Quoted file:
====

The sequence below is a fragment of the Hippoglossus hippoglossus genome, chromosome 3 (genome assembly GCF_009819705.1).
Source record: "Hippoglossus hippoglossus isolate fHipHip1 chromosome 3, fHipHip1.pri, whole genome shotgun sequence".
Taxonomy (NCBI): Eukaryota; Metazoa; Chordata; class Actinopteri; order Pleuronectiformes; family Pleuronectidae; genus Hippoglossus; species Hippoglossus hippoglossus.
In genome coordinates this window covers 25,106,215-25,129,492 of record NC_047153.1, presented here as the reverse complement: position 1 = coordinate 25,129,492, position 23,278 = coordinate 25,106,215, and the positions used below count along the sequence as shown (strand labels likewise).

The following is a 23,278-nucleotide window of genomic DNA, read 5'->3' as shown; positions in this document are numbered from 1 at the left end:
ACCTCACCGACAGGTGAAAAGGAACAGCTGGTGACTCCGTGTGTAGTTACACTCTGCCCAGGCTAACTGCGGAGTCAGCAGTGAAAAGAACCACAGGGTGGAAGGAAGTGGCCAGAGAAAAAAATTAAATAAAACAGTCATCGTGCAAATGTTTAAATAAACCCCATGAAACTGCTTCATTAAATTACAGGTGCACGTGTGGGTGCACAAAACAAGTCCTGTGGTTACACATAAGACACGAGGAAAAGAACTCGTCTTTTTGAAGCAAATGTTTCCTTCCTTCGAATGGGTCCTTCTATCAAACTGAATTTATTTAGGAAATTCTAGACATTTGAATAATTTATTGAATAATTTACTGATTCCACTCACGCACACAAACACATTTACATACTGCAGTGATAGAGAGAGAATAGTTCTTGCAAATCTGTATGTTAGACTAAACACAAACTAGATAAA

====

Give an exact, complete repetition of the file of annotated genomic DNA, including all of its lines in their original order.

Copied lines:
The sequence below is a fragment of the Hippoglossus hippoglossus genome, chromosome 3 (genome assembly GCF_009819705.1).
Source record: "Hippoglossus hippoglossus isolate fHipHip1 chromosome 3, fHipHip1.pri, whole genome shotgun sequence".
Taxonomy (NCBI): Eukaryota; Metazoa; Chordata; class Actinopteri; order Pleuronectiformes; family Pleuronectidae; genus Hippoglossus; species Hippoglossus hippoglossus.
In genome coordinates this window covers 25,106,215-25,129,492 of record NC_047153.1, presented here as the reverse complement: position 1 = coordinate 25,129,492, position 23,278 = coordinate 25,106,215, and the positions used below count along the sequence as shown (strand labels likewise).

The following is a 23,278-nucleotide window of genomic DNA, read 5'->3' as shown; positions in this document are numbered from 1 at the left end:
ACCTCACCGACAGGTGAAAAGGAACAGCTGGTGACTCCGTGTGTAGTTACACTCTGCCCAGGCTAACTGCGGAGTCAGCAGTGAAAAGAACCACAGGGTGGAAGGAAGTGGCCAGAGAAAAAAATTAAATAAAACAGTCATCGTGCAAATGTTTAAATAAACCCCATGAAACTGCTTCATTAAATTACAGGTGCACGTGTGGGTGCACAAAACAAGTCCTGTGGTTACACATAAGACACGAGGAAAAGAACTCGTCTTTTTGAAGCAAATGTTTCCTTCCTTCGAATGGGTCCTTCTATCAAACTGAATTTATTTAGGAAATTCTAGACATTTGAATAATTTATTGAATAATTTACTGATTCCACTCACGCACACAAACACATTTACATACTGCAGTGATAGAGAGAGAATAGTTCTTGCAAATCTGTATGTTAGACTAAACACAAACTAGATAAA